America, Do We Really Run On Dunkin’?

Earlier this week, Dunkin’ Donuts revealed their glazed doughnut breakfast sandwich– a combination of a glazed doughnut, bacon, and eggs. There is a combination of sugar, fat, and salt together which creates an addictive response in our brains. It shows there are 8 grams of saturated fat and 730 mg of sodium(1/3 of daily recommended amount) in one of these sandwiches! What do you think about this new creation?

Image

Summer eating Strategies

Simple strategies to stay healthy during the summer..

  • Eat Breakfast: eating breakfast has been shown to help minimize impulsive, unplanned snacking during the day. Examples:  Greek Yogurt, berries, and whole grain cereal. A whole wheat English Muffin, melted reduced fat cheese and a piece of fruit.
  • Include protein in your meals and snacks: Protein will have the most dramatic effect on satiety or that feeling of fullness.
  • Eat salad before your dinner: Consuming a large, high volume, low calorie salad before a meal can reduce the calories eaten at that meal by over 10-percent.
  • Add fruits or vegetables to all your meals: They will fill you up!
  • Add healthy fats to your meals and snacks: Fat slows the movement of food out of the stomach into the intestines so it will also prolong satiety.

For more information: http://www.necn.com/05/29/12/Summer-slim-down-strategies/landing_health.html?blockID=715824&feedID=4210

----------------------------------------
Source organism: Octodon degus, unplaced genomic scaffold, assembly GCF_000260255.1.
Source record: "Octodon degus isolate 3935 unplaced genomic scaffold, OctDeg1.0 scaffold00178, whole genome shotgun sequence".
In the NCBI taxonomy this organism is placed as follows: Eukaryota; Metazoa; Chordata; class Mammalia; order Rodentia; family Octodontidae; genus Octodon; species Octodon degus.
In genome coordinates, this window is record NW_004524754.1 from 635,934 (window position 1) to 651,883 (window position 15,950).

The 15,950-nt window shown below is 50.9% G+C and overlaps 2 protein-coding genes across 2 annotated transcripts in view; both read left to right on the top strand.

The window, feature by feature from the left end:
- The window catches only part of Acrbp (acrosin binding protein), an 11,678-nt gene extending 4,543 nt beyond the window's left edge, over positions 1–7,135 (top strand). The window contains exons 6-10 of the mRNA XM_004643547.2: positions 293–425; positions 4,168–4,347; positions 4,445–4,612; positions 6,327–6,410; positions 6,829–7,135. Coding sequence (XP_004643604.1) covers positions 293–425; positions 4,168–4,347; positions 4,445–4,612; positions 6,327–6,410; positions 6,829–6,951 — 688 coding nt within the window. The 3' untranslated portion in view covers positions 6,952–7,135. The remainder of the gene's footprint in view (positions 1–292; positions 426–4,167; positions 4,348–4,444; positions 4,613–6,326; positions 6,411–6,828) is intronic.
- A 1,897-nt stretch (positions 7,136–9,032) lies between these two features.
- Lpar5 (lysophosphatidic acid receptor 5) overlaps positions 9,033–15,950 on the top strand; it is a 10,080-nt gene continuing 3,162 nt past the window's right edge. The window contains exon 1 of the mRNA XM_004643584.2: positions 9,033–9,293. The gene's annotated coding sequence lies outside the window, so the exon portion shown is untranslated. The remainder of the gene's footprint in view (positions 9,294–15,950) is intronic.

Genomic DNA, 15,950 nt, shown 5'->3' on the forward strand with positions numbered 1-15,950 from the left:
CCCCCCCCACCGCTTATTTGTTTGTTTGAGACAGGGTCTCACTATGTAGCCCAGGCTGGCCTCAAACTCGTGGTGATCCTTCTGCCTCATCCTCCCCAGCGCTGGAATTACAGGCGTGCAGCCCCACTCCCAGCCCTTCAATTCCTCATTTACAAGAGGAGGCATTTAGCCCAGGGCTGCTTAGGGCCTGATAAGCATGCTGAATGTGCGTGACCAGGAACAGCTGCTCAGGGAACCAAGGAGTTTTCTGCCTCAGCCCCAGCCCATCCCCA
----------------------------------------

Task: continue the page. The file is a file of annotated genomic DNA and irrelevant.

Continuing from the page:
Burning Fat!

Want to know some quick facts to burn fat?.. Here are a few.

  • Green tea isn’t only known for its cancer fighting benefits, it may also help boost your metabolism! A study published in the December 1999 American Journal of Clinical Nutrition showed that those who drink green tea three times a day saw their metabolic rate increase about 4%. This could also mean that an extra 60 calories are burned a day equaling about 6 pounds a year lost!
  • Weight training is also a great way to burn fat. A pound of muscle burns up to 9 times the calories of a pound of fat! Weight training also increases your resting metabolic rate.
  • Eating iron is also important. If you don’t get enough of this mineral, your body can’t get enough oxygen to your cells, which results in a slower metabolism. Some foods that are rich in iron are lean meats, chicken, fortified cereals and nuts!
  • Drink more water! A new German study has shown that when you drink 17 ounces of water within a certain amount of time, your metabolic rate shoots up by about 30%. By drinking 1.5 liters of water a day, you can burn an extra 17,400 calories a year which is about a 5 pound weight loss, just by drinking more water!
  • Avoid alcohol as much as possible! Alcohol slows down your metabolism by depressing the central nervous system.
  • Add high intensity moves to your workout! Studies show that high intensity interval training burns more fat than regular aerobic exercise.